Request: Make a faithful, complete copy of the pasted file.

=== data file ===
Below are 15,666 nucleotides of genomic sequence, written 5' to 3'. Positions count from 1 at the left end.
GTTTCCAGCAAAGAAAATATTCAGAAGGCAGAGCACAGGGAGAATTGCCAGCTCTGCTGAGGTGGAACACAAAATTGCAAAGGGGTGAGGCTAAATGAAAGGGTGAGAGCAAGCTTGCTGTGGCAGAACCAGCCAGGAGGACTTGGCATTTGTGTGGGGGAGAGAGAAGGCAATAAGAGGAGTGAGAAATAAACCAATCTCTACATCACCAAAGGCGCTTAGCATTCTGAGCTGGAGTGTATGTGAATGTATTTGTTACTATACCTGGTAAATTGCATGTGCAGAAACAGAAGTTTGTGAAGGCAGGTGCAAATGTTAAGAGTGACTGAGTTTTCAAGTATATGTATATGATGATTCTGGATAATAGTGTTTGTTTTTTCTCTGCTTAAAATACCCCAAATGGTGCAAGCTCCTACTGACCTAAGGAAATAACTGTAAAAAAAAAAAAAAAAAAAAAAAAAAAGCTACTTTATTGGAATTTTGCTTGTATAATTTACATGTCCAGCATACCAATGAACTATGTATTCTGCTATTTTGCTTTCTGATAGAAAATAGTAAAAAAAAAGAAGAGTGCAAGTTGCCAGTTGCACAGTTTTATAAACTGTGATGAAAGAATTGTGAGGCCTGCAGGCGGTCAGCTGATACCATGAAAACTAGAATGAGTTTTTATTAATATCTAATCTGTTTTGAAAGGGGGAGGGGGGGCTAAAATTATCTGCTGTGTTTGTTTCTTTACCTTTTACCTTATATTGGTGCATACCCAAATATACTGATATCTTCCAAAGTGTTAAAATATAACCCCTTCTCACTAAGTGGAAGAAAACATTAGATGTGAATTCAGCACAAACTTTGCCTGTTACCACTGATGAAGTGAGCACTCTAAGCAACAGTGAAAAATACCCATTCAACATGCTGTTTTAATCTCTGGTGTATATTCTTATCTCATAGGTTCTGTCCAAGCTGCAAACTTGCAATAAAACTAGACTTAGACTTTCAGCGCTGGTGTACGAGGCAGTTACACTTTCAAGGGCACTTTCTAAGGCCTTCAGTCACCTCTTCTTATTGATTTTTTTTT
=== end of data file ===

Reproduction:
Below are 15,666 nucleotides of genomic sequence, written 5' to 3'. Positions count from 1 at the left end.
GTTTCCAGCAAAGAAAATATTCAGAAGGCAGAGCACAGGGAGAATTGCCAGCTCTGCTGAGGTGGAACACAAAATTGCAAAGGGGTGAGGCTAAATGAAAGGGTGAGAGCAAGCTTGCTGTGGCAGAACCAGCCAGGAGGACTTGGCATTTGTGTGGGGGAGAGAGAAGGCAATAAGAGGAGTGAGAAATAAACCAATCTCTACATCACCAAAGGCGCTTAGCATTCTGAGCTGGAGTGTATGTGAATGTATTTGTTACTATACCTGGTAAATTGCATGTGCAGAAACAGAAGTTTGTGAAGGCAGGTGCAAATGTTAAGAGTGACTGAGTTTTCAAGTATATGTATATGATGATTCTGGATAATAGTGTTTGTTTTTTCTCTGCTTAAAATACCCCAAATGGTGCAAGCTCCTACTGACCTAAGGAAATAACTGTAAAAAAAAAAAAAAAAAAAAAAAAAAAGCTACTTTATTGGAATTTTGCTTGTATAATTTACATGTCCAGCATACCAATGAACTATGTATTCTGCTATTTTGCTTTCTGATAGAAAATAGTAAAAAAAAAGAAGAGTGCAAGTTGCCAGTTGCACAGTTTTATAAACTGTGATGAAAGAATTGTGAGGCCTGCAGGCGGTCAGCTGATACCATGAAAACTAGAATGAGTTTTTATTAATATCTAATCTGTTTTGAAAGGGGGAGGGGGGGCTAAAATTATCTGCTGTGTTTGTTTCTTTACCTTTTACCTTATATTGGTGCATACCCAAATATACTGATATCTTCCAAAGTGTTAAAATATAACCCCTTCTCACTAAGTGGAAGAAAACATTAGATGTGAATTCAGCACAAACTTTGCCTGTTACCACTGATGAAGTGAGCACTCTAAGCAACAGTGAAAAATACCCATTCAACATGCTGTTTTAATCTCTGGTGTATATTCTTATCTCATAGGTTCTGTCCAAGCTGCAAACTTGCAATAAAACTAGACTTAGACTTTCAGCGCTGGTGTACGAGGCAGTTACACTTTCAAGGGCACTTTCTAAGGCCTTCAGTCACCTCTTCTTATTGATTTTTTTTT